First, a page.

In Depth

Will the Heathrow expansion go ahead?

Speculation grows that Boris Johnson will abandon plans after court backs opponents

Plans for a third runway at Heathrow were thrown into doubt today after the Court of Appeal in London ruled that the expansion would be unlawful.

Three judges said the proposal in its current form was incompatible with the UK’s climate change commitments under the Paris Agreement.

The case was brought by environmental groups, councils and the Mayor of London.

So is this the end of the third runway?

“The judges said that in future, a third runway could go ahead, as long as it fits with the UK’s climate policy,” says the BBC.

Heathrow plans to challenge the ruling, but the government has not launched an appeal, says the broadcaster.

Ahead of the decision, The Times reported that Boris Johnson looked likely to accept the judgment, “effectively killing off the project for the foreseeable future”.

Johnson’s official spokesman told the newspaper yesterday that Heathrow still needed to demonstrate a “realistic” business case.

“I have a hunch that Boris is not going to appeal it,” a senior Tory MP told the Financial Times.

Before becoming prime minister, Johnson threatened to lie down in front of bulldozers to prevent the expansion (his Uxbridge constituency lies under the airport’s flight path).

–––––––––––––––––––––––––––––––For a round-up of the most important stories from around the world - and a concise, refreshing and balanced take on the week’s news agenda - try The Week magazineStart your trial subscription today –––––––––––––––––––––––––––––––

The new £14bn runway has long been proposed for the northwest of the airport. It would allow the airport to handle 756,000 flights a year - up from 473,000 in 2019 - and grow to accommodate 142 million passengers.

The independent Airports Commission, chaired by the economist Sir Howard Davies, found in 2015 that an enlarged Heathrow would boost UK growth by £150bn over 60 years and create 60,000 new jobs.

However, it would also mean 950 acres of land was claimed and 761 homes demolished.

In 2016, the independent Committee on Climate Change found that the business plan for Heathrow expansion projects a 15% increase in aviation emissions by 2050.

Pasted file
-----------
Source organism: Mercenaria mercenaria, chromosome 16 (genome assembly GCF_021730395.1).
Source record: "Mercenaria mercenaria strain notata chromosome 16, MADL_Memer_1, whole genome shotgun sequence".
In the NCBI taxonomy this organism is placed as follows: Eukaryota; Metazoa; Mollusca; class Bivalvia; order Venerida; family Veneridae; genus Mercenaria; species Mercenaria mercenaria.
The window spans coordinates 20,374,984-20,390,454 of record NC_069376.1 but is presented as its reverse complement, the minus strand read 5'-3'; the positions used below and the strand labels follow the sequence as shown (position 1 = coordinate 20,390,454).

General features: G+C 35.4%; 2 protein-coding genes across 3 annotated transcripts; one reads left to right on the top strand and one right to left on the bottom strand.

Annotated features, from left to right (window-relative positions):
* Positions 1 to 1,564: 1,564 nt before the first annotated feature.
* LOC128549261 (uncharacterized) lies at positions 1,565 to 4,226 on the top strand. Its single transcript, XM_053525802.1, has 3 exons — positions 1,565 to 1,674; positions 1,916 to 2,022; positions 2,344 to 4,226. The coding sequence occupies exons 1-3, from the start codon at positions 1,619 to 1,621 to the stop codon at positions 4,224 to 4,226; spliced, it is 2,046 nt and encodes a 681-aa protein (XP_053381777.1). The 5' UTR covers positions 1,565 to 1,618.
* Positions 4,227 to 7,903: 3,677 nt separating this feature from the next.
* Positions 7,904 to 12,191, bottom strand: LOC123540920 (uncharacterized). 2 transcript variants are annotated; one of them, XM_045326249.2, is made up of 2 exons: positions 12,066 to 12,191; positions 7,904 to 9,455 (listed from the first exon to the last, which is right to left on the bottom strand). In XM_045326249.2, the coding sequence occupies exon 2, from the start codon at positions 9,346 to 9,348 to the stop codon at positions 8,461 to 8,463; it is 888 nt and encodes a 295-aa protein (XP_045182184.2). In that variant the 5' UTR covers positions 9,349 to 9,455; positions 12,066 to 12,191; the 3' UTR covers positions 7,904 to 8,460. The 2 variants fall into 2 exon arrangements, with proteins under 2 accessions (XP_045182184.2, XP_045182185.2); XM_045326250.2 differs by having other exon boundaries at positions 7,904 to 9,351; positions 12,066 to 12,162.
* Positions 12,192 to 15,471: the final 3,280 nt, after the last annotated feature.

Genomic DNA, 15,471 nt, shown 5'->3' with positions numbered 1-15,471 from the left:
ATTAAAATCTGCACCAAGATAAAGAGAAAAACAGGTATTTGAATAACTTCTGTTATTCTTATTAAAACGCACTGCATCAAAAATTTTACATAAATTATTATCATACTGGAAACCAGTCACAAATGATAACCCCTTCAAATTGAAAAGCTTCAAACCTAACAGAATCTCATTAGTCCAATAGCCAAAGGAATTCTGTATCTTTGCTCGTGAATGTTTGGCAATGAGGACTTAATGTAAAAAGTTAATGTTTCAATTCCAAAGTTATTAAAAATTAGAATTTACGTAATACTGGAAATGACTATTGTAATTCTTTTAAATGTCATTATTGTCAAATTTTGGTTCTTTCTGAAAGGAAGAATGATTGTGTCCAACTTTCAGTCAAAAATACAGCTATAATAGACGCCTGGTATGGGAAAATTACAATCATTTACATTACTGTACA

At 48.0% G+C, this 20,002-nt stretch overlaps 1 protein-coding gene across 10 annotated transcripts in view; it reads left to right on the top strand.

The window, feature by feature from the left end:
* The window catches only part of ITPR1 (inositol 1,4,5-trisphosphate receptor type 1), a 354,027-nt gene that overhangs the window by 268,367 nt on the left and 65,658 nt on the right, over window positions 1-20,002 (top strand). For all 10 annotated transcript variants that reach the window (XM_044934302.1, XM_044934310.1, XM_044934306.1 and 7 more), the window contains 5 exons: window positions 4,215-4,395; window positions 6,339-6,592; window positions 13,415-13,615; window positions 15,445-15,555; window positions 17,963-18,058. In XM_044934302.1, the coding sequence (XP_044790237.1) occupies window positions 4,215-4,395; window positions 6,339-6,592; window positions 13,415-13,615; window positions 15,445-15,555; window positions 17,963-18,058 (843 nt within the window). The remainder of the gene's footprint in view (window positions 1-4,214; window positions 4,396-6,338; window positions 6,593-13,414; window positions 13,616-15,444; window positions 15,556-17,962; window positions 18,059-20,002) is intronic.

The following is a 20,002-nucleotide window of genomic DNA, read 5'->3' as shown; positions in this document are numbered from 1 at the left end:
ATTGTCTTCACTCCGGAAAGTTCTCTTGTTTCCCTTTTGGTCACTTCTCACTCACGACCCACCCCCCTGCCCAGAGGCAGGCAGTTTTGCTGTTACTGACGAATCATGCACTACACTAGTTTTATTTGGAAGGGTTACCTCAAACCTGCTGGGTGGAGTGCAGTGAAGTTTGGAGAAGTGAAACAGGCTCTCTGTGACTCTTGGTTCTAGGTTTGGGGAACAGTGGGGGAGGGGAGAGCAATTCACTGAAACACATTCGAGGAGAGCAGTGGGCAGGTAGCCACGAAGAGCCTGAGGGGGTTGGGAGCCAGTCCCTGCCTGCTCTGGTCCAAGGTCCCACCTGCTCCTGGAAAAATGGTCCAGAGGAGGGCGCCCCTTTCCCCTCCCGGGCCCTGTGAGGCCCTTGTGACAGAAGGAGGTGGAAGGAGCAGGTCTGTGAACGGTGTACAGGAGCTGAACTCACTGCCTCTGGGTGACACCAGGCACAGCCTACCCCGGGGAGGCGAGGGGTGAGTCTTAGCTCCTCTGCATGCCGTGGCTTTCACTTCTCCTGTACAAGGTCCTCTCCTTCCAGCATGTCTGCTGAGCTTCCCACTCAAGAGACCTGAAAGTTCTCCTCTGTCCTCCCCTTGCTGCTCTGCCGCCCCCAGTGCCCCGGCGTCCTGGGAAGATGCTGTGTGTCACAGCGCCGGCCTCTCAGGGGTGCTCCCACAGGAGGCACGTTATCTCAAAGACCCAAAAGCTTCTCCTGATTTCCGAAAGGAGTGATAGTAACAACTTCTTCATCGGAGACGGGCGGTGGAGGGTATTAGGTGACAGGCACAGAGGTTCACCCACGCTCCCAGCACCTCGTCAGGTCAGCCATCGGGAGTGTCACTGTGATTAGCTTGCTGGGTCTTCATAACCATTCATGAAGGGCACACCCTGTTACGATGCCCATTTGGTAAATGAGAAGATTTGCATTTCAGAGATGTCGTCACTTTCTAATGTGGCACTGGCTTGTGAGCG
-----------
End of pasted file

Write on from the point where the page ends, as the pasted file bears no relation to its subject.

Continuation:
Cait Hewitt, deputy director of the Aviation Environment Federation, said today’s ruling was a “huge win for the climate” and left the third runway plans “in tatters”.

However, The Times notes that the decision “will spark a huge backlash from business leaders who have campaigned fiercely in favour of Heathrow expansion”.

Recommended

Will coronavirus change Boris Johnson’s leadership style?
Boris Johnson
In Depth

Will coronavirus change Boris Johnson’s leadership style?

‘A society preoccupied with national symbols is an insecure one’
Instant Opinion

‘A society preoccupied with national symbols is an insecure one’

UK local elections 2021: why they matter and who is tipped to win
Keir Starmer Hartlepool
Getting to grips with . . .

UK local elections 2021: why they matter and who is tipped to win

UK plans to expel spies from hostile states amid Russia-Czech explosion row
Dominic Raab, foreign secretary
Why we’re talking about . . .

UK plans to expel spies from hostile states amid Russia-Czech explosion row

Popular articles

15 most expensive English towns outside of London
Virginia Water, Surrey
In Depth

15 most expensive English towns outside of London

What is Donald Trump doing now?
Donald Trump
In Depth

What is Donald Trump doing now?

Covid holiday test costs
Heathrow Terminal 5 passenger
Getting to grips with . . .

Covid holiday test costs